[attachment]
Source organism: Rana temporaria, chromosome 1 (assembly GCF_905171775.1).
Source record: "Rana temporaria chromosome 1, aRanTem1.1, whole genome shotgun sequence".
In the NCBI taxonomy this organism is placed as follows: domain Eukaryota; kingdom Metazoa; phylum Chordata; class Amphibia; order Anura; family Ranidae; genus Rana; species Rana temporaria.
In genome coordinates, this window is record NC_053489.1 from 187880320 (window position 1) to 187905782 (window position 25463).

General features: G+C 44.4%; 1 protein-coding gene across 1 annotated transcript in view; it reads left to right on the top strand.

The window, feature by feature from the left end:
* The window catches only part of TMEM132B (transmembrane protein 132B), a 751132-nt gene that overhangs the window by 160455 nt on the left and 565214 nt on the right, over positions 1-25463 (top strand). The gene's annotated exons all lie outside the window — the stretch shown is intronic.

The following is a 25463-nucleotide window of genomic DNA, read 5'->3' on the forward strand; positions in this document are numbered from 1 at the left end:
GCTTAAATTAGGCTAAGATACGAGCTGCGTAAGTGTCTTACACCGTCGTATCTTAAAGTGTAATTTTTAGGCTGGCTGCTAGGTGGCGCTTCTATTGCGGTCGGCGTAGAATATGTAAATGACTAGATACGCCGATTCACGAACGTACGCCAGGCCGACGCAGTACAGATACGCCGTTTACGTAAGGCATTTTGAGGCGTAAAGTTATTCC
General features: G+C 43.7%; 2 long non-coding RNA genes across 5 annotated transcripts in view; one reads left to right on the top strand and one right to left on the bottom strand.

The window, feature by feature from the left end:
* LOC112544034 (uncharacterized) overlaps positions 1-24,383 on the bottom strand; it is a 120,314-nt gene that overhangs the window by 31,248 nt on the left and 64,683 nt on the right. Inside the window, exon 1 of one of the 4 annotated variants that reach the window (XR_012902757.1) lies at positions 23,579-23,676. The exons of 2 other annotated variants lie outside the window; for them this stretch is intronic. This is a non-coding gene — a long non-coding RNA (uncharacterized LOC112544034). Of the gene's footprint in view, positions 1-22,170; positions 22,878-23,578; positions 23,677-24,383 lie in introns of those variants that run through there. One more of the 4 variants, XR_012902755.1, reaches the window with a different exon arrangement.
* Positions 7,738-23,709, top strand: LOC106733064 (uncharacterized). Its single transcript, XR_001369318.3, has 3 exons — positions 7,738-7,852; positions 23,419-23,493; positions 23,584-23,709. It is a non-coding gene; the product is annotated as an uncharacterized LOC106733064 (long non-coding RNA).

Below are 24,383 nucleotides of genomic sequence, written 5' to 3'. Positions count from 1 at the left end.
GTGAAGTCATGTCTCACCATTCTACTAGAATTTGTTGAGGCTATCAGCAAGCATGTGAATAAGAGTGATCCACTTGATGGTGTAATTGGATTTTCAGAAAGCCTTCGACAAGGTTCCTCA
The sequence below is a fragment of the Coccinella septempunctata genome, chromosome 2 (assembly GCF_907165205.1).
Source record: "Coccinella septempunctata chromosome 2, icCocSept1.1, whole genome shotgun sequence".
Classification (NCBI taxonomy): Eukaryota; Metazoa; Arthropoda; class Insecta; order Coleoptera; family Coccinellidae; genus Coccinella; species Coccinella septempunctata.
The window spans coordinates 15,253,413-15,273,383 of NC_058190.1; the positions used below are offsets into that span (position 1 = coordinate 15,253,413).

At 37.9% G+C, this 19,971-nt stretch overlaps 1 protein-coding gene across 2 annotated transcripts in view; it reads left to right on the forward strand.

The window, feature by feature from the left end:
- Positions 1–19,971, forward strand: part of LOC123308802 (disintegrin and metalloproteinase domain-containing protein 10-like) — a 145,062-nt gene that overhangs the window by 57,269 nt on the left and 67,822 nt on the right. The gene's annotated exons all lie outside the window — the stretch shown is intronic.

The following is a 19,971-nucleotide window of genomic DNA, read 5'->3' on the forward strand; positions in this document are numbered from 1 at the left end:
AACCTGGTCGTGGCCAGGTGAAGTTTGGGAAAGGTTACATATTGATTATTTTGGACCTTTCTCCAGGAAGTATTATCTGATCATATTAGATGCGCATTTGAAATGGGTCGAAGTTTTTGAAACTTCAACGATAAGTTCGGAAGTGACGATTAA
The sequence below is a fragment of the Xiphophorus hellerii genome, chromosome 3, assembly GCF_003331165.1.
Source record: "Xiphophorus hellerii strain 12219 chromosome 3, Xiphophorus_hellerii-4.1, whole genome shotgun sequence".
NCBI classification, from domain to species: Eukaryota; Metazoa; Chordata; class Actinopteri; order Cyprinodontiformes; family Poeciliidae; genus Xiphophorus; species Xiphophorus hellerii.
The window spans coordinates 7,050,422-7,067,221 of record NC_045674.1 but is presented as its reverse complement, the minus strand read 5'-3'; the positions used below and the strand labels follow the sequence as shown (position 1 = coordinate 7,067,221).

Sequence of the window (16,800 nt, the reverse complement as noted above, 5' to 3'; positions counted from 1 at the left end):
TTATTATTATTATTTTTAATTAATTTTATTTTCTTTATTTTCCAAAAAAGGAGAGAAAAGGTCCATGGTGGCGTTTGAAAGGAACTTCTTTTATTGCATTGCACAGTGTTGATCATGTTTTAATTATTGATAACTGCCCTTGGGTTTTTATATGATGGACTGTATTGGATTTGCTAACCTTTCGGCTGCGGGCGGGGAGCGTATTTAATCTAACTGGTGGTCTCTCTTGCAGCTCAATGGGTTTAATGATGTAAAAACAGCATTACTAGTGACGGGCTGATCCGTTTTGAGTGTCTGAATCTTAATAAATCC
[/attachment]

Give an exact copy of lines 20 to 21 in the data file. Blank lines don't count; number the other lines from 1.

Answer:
At 37.9% G+C, this 19,971-nt stretch overlaps 1 protein-coding gene across 2 annotated transcripts in view; it reads left to right on the forward strand.

The window, feature by feature from the left end: